My imagination is too vivid. I am spinning stories and jesting to make a point. Because people laugh and cry, I’m sure all humans have souls, even if they neglect them. But if my hunch is right that some people never give God a thought, then they are the best evidence that such a thing as an atheist might exist after all. If such people exist, then we are witnessing a radical and tragic decline in the human race, for it is sub-human to exist without a god of any kind. Real religion is a universal part of the human condition. In every culture and language—from primitive tribesmen who grunt at the stars to sophisticated technicians who grunt at computer screens, the troublesome religious instinct persists.
When you look at the human religious instinct askance, doesn’t it seem quirky and unexpected? If we are only brutes, why this universal, tender and mysterious instinct to fall on our faces and before our immense and intimate Maker? If we are animals, why do we see spiritual beings everywhere? Dogs sniff and lift their legs at trees; men see mournful dryads imprisoned there. The real religious instinct in man is a kind of madness, and is as unexpected, beautiful and bizarre as those other forms of human madness called music, laughter and dance. What is this surprising inclination to worship and sing to some Almighty Being? What instinct causes men to build an Aztec temple, Stonehenge or Chartres, a basilica or a Baptist chapel, a ziggurat, the Parthenon or Angkor Wat? There is virtually no human society anywhere in time or place where religion was not somehow present. Other than the basic social functions, is there any other phenomenon that is more common to human beings than religion? In fact, you could almost use the instinct and ability to pray as the mark of what it is to be human. Perhaps we should be called homo orans instead of homo sapiens. When a humanist declares his independence from religion, he is not exalting his humanity, he is lopping off an important part of it—for the whole of human history and culture declares that a glorious and eccentric part of being human is to seek God.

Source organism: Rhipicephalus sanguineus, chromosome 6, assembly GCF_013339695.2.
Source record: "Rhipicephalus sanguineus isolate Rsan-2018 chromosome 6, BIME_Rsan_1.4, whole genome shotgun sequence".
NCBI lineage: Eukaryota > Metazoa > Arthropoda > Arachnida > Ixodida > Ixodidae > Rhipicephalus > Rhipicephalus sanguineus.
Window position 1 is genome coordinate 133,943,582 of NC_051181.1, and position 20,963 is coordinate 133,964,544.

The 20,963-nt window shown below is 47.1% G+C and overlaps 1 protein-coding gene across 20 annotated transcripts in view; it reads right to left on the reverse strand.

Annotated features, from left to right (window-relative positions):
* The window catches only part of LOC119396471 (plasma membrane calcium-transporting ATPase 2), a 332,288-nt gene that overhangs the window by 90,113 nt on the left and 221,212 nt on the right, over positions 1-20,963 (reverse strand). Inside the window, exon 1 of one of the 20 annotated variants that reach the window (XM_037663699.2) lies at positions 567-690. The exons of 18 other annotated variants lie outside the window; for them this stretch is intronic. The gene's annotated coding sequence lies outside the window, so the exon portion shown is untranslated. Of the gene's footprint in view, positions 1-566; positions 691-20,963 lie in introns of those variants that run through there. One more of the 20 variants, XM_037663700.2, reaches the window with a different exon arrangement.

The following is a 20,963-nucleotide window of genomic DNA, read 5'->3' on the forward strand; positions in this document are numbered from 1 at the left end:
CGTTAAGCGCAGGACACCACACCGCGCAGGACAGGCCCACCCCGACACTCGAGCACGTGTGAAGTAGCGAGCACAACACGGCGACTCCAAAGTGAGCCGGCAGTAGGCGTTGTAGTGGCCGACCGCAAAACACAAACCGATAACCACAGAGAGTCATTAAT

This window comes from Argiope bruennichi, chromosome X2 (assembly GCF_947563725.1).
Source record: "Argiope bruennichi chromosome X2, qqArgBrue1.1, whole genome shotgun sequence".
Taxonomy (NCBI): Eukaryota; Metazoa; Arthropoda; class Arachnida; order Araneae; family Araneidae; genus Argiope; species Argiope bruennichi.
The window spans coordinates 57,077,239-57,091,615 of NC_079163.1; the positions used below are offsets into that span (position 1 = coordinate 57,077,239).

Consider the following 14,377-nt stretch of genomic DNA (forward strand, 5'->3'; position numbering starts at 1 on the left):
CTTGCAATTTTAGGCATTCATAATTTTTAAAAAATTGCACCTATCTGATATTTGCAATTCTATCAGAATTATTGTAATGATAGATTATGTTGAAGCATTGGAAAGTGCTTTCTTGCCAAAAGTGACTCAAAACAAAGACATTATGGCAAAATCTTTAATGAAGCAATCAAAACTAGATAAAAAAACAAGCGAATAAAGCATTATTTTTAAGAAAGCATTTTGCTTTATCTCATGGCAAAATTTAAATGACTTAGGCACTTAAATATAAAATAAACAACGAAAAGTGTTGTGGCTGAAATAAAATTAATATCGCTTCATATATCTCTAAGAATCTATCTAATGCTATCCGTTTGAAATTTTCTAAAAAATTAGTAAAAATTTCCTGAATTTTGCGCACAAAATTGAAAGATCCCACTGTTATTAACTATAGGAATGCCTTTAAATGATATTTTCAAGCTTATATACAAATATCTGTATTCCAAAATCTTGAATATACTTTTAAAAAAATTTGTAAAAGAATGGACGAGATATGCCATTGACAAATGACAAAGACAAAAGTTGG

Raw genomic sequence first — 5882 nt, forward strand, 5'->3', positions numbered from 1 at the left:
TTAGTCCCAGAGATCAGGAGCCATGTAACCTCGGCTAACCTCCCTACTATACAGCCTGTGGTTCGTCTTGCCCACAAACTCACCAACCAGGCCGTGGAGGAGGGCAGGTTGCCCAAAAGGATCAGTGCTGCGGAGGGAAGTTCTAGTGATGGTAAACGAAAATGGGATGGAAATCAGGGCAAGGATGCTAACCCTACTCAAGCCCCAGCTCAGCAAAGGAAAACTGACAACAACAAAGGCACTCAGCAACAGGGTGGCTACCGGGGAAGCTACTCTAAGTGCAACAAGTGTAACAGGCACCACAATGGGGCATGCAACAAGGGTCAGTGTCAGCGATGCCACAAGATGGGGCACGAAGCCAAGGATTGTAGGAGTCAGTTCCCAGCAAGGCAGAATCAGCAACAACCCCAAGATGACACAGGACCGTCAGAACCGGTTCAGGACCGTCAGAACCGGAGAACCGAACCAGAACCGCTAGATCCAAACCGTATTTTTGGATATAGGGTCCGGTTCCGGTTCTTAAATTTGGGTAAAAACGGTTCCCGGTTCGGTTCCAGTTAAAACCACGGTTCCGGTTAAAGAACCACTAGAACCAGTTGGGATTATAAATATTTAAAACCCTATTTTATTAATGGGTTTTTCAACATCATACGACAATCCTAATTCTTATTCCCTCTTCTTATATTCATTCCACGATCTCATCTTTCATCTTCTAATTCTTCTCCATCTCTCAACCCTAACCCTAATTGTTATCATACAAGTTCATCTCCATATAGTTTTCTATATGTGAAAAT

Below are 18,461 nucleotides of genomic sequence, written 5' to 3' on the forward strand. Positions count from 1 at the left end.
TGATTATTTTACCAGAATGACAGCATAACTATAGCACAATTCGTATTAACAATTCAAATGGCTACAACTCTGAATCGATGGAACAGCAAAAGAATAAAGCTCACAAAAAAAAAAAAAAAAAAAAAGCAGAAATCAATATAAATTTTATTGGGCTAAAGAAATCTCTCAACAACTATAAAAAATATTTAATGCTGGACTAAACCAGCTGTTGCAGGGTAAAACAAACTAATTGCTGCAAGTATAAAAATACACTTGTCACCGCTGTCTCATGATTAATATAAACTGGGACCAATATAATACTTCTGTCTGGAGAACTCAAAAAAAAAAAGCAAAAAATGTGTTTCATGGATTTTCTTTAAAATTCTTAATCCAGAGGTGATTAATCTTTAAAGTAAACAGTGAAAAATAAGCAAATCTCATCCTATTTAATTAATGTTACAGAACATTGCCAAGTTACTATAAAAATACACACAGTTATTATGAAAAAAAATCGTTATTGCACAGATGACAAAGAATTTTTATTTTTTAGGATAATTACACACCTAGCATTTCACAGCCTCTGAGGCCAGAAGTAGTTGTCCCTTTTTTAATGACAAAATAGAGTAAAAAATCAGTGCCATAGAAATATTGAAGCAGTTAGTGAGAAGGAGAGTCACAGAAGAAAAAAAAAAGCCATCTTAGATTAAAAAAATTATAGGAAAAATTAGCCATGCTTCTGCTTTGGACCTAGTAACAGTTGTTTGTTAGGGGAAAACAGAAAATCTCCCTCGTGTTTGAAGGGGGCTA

The man from Missouri reduces the wild and wonderful phenomenon of faith to the idea that God is merely the projection of humanity’s need for the ultimate sugar daddy. His theory goes like this: primitive man needed to magnify ordinary authority figures like fathers and kings and project them into heaven to create an almighty being to comfort him in the face of the everlasting darkness and reward him with eternal life. In other words, the whole religious phenomenon is a huge case of corporate wishful thinking.
There are three problems with this way of thinking. First of all, it is incredibly dull. Missouri man is not the sort of person you want to go on vacation with. The second problem is that this doesn’t describe the god of most religions, whose gods are not, in the main, sugar daddies who reward their children with pink clouds of cotton candy in the afterlife. Instead, they are cruel and violent supernatural beings who are more likely to devour you than delight you. Even the Christian God—who is good and paternal, and hence perhaps the closest thing to sugar and daddy—threatens final judgment and eternal damnation. This is not what I would have wished for if I were thinking wishfully. Let us stand this on its head. Given that the god of most religions is a lion, not a pussycat, perhaps it is the atheist who is engaged in wishful thinking.
There is a third problem with this line of thought, and this aspect is most disturbing.Read More.